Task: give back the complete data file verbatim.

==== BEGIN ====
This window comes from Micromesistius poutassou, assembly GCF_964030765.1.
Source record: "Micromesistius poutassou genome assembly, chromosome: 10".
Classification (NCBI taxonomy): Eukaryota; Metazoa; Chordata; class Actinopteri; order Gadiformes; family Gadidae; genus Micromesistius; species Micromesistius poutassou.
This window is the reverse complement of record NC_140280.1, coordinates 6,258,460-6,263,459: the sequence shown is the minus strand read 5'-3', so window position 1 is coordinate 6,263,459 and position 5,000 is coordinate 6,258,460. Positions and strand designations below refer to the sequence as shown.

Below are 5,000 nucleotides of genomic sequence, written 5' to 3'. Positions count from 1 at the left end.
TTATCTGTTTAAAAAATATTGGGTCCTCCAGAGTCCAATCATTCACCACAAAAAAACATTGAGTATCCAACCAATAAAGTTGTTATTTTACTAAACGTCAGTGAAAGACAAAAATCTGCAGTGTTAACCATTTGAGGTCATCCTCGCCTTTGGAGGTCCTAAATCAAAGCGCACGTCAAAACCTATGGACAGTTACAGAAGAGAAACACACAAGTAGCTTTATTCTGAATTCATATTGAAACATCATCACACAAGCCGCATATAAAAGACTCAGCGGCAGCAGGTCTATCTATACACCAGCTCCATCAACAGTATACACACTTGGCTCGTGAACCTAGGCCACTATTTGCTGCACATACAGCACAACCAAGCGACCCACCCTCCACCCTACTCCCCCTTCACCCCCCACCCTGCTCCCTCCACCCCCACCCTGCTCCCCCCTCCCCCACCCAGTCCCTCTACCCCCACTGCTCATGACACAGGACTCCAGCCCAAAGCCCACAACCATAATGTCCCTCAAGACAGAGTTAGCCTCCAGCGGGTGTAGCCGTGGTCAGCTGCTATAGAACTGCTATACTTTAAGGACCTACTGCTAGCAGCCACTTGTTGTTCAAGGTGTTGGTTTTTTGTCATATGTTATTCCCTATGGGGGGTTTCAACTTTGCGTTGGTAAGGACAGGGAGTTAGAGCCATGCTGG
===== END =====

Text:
This window comes from Micromesistius poutassou, assembly GCF_964030765.1.
Source record: "Micromesistius poutassou genome assembly, chromosome: 10".
Classification (NCBI taxonomy): Eukaryota; Metazoa; Chordata; class Actinopteri; order Gadiformes; family Gadidae; genus Micromesistius; species Micromesistius poutassou.
This window is the reverse complement of record NC_140280.1, coordinates 6,258,460-6,263,459: the sequence shown is the minus strand read 5'-3', so window position 1 is coordinate 6,263,459 and position 5,000 is coordinate 6,258,460. Positions and strand designations below refer to the sequence as shown.

Below are 5,000 nucleotides of genomic sequence, written 5' to 3'. Positions count from 1 at the left end.
TTATCTGTTTAAAAAATATTGGGTCCTCCAGAGTCCAATCATTCACCACAAAAAAACATTGAGTATCCAACCAATAAAGTTGTTATTTTACTAAACGTCAGTGAAAGACAAAAATCTGCAGTGTTAACCATTTGAGGTCATCCTCGCCTTTGGAGGTCCTAAATCAAAGCGCACGTCAAAACCTATGGACAGTTACAGAAGAGAAACACACAAGTAGCTTTATTCTGAATTCATATTGAAACATCATCACACAAGCCGCATATAAAAGACTCAGCGGCAGCAGGTCTATCTATACACCAGCTCCATCAACAGTATACACACTTGGCTCGTGAACCTAGGCCACTATTTGCTGCACATACAGCACAACCAAGCGACCCACCCTCCACCCTACTCCCCCTTCACCCCCCACCCTGCTCCCTCCACCCCCACCCTGCTCCCCCCTCCCCCACCCAGTCCCTCTACCCCCACTGCTCATGACACAGGACTCCAGCCCAAAGCCCACAACCATAATGTCCCTCAAGACAGAGTTAGCCTCCAGCGGGTGTAGCCGTGGTCAGCTGCTATAGAACTGCTATACTTTAAGGACCTACTGCTAGCAGCCACTTGTTGTTCAAGGTGTTGGTTTTTTGTCATATGTTATTCCCTATGGGGGGTTTCAACTTTGCGTTGGTAAGGACAGGGAGTTAGAGCCATGCTGG